The Instigator
debatemath
Pro (for)
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The Contender
Beagle_hugs
Con (against)
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Obesity is the main social problem in America

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Voting Style: Open Point System: 7 Point
Started: 2/14/2015 Category: Society
Updated: 2 years ago Status: Post Voting Period
Viewed: 900 times Debate No: 70043
Debate Rounds (3)
Comments (2)
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debatemath

Pro

In this debate I intend to discuss whether or whether not obesity is the main social problem in America. I will be arguing that obesity is the main problem, and my opponent will be arguing that it is not.
Over the last few decades, obesity has become the main social problem in America. The number of overweighed Americans has grown to an extremely large number. Children are larger than ever and the amount of adults with high blood pressure and cardiovascular disease in-crease every year. Also the number of Americans with diabetes has drastically changed over the years. Heart diseases are now the disease that kill most Americans each year, it even kills more Americans than cancer. I therefore believe that obesity is the main social problem in America.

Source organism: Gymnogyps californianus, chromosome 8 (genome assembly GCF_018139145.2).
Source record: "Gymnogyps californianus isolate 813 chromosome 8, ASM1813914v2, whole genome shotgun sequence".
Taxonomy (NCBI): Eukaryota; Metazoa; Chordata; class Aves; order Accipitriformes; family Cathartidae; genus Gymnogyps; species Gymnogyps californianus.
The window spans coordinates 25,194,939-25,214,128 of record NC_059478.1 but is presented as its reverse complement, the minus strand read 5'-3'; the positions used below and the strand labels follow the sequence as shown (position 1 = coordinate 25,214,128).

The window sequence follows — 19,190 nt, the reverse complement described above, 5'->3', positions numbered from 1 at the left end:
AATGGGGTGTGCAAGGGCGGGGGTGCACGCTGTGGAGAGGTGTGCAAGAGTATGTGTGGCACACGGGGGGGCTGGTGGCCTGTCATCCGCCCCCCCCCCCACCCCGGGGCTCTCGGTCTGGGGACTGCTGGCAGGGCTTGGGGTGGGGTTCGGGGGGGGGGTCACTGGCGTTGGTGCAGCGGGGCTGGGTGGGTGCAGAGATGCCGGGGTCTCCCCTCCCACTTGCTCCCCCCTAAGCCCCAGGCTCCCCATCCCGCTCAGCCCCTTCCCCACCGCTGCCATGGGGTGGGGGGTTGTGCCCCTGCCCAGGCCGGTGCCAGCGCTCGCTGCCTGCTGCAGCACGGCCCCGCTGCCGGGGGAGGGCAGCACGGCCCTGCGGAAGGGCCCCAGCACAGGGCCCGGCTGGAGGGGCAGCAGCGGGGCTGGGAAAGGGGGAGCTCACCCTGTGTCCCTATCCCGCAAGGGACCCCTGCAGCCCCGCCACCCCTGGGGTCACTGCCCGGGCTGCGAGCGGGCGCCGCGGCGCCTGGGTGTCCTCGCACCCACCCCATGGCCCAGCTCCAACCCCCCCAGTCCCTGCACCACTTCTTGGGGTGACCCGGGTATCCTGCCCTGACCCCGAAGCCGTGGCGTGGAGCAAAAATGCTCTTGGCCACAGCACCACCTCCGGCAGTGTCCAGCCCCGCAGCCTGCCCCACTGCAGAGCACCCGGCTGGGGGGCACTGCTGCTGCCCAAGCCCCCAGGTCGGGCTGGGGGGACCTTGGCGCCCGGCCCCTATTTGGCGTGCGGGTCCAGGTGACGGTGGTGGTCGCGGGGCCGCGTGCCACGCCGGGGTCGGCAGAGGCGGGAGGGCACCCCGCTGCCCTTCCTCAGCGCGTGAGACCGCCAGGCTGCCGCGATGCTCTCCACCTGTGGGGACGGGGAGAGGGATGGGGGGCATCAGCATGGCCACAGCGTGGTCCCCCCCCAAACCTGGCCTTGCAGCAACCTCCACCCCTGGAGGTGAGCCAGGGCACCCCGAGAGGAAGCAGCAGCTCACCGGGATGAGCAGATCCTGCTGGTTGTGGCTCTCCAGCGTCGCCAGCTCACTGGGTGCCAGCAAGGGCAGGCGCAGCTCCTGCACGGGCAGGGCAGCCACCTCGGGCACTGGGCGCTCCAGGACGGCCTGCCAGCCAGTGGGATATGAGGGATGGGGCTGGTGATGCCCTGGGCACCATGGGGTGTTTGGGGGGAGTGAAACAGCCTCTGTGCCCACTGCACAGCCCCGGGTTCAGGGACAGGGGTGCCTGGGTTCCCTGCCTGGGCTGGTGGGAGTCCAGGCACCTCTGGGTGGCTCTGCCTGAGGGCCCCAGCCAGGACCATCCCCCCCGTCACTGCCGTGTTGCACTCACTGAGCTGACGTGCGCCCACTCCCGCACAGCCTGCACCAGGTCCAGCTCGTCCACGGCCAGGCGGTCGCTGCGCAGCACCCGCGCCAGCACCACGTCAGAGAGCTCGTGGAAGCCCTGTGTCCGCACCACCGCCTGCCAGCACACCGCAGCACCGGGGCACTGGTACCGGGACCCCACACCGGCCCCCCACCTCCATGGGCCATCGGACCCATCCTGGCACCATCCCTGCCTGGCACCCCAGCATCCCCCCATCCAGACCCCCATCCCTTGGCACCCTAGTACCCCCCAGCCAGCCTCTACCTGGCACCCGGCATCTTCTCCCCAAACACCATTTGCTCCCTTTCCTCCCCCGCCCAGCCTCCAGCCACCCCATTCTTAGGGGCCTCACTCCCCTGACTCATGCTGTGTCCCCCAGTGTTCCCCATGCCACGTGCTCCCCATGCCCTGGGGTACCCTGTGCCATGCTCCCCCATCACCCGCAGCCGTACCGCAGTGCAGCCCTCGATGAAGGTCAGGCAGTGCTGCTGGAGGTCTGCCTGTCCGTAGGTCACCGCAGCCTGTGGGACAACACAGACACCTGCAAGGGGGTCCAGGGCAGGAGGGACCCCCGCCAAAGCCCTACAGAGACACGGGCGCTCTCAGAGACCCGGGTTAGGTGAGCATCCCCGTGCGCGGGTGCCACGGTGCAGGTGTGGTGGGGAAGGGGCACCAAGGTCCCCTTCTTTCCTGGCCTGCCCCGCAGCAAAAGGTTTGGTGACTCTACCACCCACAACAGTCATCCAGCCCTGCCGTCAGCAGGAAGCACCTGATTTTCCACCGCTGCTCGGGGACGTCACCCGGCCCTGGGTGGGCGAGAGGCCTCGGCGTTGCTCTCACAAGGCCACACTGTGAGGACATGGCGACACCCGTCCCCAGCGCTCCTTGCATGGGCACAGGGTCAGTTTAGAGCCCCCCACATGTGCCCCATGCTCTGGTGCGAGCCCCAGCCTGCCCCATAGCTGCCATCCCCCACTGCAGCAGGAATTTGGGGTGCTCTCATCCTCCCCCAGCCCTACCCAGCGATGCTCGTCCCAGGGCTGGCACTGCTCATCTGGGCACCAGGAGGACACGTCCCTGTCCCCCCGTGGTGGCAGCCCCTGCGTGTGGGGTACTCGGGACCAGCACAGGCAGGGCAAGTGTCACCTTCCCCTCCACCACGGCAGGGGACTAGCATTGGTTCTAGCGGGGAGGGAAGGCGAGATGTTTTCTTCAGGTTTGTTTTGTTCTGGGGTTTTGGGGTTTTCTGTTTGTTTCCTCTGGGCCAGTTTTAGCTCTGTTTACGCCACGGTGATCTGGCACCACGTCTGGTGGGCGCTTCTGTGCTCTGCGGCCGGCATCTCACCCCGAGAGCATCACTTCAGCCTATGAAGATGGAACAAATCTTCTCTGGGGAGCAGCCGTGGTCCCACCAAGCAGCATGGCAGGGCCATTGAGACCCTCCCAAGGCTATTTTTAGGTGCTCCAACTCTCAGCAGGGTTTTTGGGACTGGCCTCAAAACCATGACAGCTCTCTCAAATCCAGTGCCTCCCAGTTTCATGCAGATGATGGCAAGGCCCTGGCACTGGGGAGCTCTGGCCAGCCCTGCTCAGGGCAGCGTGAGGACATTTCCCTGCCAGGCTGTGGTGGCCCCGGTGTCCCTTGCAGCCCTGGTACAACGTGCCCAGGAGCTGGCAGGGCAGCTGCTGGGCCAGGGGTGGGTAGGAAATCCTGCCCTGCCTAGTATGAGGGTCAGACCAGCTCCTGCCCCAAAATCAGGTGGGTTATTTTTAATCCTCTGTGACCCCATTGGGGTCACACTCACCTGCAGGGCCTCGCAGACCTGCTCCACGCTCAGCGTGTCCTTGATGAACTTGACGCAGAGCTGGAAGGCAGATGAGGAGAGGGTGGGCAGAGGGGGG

Beagle_hugs

Con

Sorry for some of the formatting--the text editor was designed by a complete idiot so as to screw everything up if you cite two or more items together.

I thank my opponent for proposing this interesting debate. Regardless of whether obesity is the main social problem in the United States, it is a significant health problem, and deserves discussion. I will lay out my basic argument, as my opponent has.
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1. There are more fundamental threats to U.S. society than obesity. Obesity is a health condition, and may be a symptom of other social ills in the U.S., but it is not a fundamental threat to the U.S. The principles and issues that are fundamental to the U.S. include equality, opportunity, the viability of the democratic process, and similar concerns. Secondarily, the U.S. economy and posture on foreign relations (which affects trade) is fundamental to our well-being and influence. Obesity is not a serious enough problem to threaton our secondary concerns, and having prime health is not fundamental to our culture. There are other real threats to our primary and secondary concerns, and obesity remains merely a public health issue that is not existential.